Wednesday, November 12, 2014
In the late afternoon drizzle, driving west out of Hastings towards Bexhill, a magnificent sight straight ahead of me distracts my gaze from the flat grey of the sea on my left. The bow and superstructure of an ocean-going liner, dazzling white in the November gloom, rises above me. Giving the impression that it has run aground on the St. Leonards’ shore, this vessel on the land side of the coast road is in fact the dry-docked, Art Deco edifice of Marine Court.
Built to a design based on the Queen Mary - pride of the Cunard White Star Line in the 1930s - Marine Court is a fourteen-storey building that is home to over 150 apartments. Known locally as The Ship, the design also features a tiered bridge and, at the eastern end, a restaurant and viewing platform that imitates the forecastle. The balconies on the steep elevation of the coastal side are reminiscent of the promenade decks of the Queen Mary.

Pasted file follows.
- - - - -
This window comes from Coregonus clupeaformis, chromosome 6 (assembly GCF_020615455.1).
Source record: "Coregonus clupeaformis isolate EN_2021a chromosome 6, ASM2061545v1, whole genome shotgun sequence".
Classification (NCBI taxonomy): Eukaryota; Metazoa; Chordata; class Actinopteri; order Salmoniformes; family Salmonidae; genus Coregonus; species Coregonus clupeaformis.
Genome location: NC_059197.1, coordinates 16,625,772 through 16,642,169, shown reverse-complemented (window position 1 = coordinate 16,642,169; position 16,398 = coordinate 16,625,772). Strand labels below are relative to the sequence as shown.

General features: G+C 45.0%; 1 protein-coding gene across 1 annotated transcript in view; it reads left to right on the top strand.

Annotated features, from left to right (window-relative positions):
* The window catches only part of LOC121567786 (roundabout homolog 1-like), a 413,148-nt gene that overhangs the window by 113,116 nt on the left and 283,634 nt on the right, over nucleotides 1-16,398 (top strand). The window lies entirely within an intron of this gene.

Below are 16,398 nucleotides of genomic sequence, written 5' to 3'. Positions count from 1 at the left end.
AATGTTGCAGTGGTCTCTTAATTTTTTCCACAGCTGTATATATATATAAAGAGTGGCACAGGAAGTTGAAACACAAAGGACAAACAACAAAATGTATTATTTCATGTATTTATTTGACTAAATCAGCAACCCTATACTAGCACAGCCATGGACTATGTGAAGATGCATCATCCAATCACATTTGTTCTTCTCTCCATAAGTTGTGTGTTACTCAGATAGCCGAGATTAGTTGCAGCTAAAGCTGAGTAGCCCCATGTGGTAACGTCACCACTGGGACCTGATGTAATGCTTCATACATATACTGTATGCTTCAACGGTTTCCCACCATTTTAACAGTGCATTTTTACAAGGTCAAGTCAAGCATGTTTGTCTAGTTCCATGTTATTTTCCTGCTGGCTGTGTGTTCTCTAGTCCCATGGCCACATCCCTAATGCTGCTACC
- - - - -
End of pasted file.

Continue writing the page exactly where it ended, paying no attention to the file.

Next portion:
The building has had a slightly perilous voyage since it was constructed in 1938: damaged by bombing during the Second World War, it was fully restored in the 1950s only to be the perennial loser in a constant battle to halt the erosive effects of the sea air on the facade. And architects Roger Pullen and Kenneth Dalgleish’s original nautical vision has been undermined over the years: a variety of replacement windows, alterations to residents’ balconies and a failure to maintain consistency in the ground floor shop fronts, have all disrupted the uniformity of design.
With the designation of Grade II listing in 1999, and the purchase of the freehold by the residents in 2010, Marine Court is finally getting the level of attention needed to preserve this iconic building. However, such work is expensive and the downside is that many residents are selling up as they cannot afford to pay their contributions towards the renovations required to maintain the building.